It doesn't seem like much of a surprise at all. The only surprise was that the Jury was so mixed over it.

It seems very true that Android does use some Java APIs. That was one of the major points behind Android in the first place... Java is very popular in embedded space and thus a lot of developers were already familiar with developing for Android before Android ever came out. In addition Android works by using a Sun Java compiler to create bytecode that is then transformed to a compatible format for Dalvik.

So Google's defense in this case was that they added so much to the API that it was no longer derivative.. that their version constituted fair use. Which seems like a weak argument.

Now the Judge has to decide whether or not APIs are copyrightable.

The Judge was hoping that the Jury would rule 'no' so that he wouldn't have to make a decision. That way he could of left it a gray area in the law that was up to interpretation. Now he has to do a lot of work and a lot of research and it's generally going to be a PITA. So from the Judge's perspective the Jury side of things was a bit of a bust. Now he has to do more work and that is irritating. The only thing worse then that would be to have his decision quickly overturned and then be made to look stupid.

Keep in mind that at this point they are mostly making it up as they go along. Also notice that copyright is unnatural, arbitrary, inherently conflicting, and designed with intentional unknowns and vast gray areas.
There is no basis in reality to go off here and is clearly very subjective.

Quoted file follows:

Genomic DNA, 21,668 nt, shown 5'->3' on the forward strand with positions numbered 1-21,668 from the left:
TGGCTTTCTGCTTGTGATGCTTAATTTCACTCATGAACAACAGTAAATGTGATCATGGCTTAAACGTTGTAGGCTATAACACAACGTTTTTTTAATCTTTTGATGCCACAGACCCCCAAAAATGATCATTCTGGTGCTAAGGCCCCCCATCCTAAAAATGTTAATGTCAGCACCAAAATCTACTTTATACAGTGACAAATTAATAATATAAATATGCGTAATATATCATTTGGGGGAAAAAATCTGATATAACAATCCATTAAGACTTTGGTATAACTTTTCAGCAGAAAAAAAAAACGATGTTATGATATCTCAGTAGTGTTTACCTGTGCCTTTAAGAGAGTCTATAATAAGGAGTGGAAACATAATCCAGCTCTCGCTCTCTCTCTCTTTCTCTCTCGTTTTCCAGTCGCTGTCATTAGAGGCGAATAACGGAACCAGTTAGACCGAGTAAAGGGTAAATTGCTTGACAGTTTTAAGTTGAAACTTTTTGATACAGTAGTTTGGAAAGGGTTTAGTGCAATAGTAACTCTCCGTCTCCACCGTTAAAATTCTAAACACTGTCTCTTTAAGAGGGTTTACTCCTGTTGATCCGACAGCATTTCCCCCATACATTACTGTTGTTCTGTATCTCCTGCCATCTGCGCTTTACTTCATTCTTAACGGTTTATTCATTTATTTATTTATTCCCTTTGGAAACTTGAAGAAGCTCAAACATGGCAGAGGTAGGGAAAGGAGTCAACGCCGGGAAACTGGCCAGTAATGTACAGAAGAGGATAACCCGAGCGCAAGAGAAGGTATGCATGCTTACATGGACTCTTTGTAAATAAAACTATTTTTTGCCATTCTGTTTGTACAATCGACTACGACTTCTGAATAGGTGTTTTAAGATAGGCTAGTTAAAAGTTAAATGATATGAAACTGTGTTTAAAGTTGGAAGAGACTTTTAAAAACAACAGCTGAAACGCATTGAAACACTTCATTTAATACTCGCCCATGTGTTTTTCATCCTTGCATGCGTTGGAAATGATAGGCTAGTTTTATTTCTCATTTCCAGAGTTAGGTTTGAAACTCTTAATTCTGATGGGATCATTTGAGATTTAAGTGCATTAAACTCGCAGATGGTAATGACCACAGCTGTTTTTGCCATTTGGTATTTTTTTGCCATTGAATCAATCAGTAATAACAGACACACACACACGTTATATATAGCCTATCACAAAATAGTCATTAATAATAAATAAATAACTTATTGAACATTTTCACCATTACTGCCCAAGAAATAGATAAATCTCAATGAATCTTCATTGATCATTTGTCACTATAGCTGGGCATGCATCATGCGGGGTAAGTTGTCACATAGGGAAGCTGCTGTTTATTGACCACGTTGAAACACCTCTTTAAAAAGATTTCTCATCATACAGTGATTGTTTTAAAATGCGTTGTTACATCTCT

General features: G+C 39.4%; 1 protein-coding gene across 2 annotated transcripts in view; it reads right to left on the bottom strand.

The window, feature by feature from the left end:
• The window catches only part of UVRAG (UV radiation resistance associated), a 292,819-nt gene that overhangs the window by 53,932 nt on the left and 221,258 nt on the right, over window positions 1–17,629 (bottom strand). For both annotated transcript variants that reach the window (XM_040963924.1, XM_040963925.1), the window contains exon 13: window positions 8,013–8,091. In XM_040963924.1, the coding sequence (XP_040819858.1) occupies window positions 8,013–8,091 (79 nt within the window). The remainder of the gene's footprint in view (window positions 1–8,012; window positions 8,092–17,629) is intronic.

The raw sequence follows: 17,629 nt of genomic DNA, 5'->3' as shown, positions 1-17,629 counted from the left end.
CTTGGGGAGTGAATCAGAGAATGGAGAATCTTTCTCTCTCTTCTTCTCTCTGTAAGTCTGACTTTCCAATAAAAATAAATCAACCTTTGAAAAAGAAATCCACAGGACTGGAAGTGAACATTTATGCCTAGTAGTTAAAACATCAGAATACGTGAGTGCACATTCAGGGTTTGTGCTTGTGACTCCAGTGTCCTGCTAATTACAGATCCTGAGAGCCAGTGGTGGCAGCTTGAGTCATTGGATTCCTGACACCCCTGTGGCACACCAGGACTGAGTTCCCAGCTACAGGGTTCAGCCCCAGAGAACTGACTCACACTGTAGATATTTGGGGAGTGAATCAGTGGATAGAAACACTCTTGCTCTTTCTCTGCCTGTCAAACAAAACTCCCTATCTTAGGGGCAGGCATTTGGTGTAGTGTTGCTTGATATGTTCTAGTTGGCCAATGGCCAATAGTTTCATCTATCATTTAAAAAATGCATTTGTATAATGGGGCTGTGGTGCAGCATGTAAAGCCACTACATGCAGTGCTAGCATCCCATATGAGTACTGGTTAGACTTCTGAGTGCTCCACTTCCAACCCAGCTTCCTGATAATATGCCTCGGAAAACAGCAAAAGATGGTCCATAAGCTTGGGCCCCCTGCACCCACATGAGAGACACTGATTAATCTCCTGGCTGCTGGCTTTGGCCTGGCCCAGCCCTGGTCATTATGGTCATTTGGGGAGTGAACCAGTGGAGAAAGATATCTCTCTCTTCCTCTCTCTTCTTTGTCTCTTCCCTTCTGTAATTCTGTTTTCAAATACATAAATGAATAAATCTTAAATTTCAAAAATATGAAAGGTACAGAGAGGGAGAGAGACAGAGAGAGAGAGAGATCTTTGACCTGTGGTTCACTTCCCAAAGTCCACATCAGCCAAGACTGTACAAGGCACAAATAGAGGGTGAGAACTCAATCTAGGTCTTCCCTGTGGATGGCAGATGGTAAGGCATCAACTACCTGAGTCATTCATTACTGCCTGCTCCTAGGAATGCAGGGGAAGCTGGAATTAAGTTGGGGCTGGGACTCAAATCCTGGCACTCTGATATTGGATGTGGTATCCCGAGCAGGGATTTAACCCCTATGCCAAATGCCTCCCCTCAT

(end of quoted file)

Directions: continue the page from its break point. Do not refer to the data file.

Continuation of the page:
Lets hope that the Judge will say that APIs are not copyrightable and end this wasteful farce right now.

Otherwise there are all sorts of other fun things to look forward to...

Unix copyrights + Linux + POSIX API
Microsoft copyright + Wine + Win32 API
Device firmwares + Drivers + Linux

And all sorts of fun stuff like that. The sky is the limit. Use a API created by another group? You would have some potential conflicts.

Google guilty of infringement in Oracle trial; future legal headaches loom(ars technica)

Posted May 8, 2012 7:12 UTC (Tue) by Seegras (guest, #20463) [Link]

You're being conservative.

If APIs are copyrightable, all the Hell will break loose.

C - C++ - Java... EVERYONE will be in a mess. SQL - PL/SQL ... especially Oracle ;)))

Google guilty of infringement in Oracle trial; future legal headaches loom(ars technica)

Posted May 8, 2012 8:10 UTC (Tue) by job (guest, #670) [Link]

Oh! That would be fun! I bet IBM is polishing their lawyers as we speak...

Google guilty of infringement in Oracle trial; future legal headaches loom(ars technica)

Posted May 9, 2012 1:11 UTC (Wed) by andreasb (subscriber, #80258) [Link]

> That's like telling a Jury to decide: Assuming that smiling is copyrightable and Joe smiled first did Tom then violate copyright in this photograph. Safe to say if the Tom is seen smiling then yes he did violate copyright.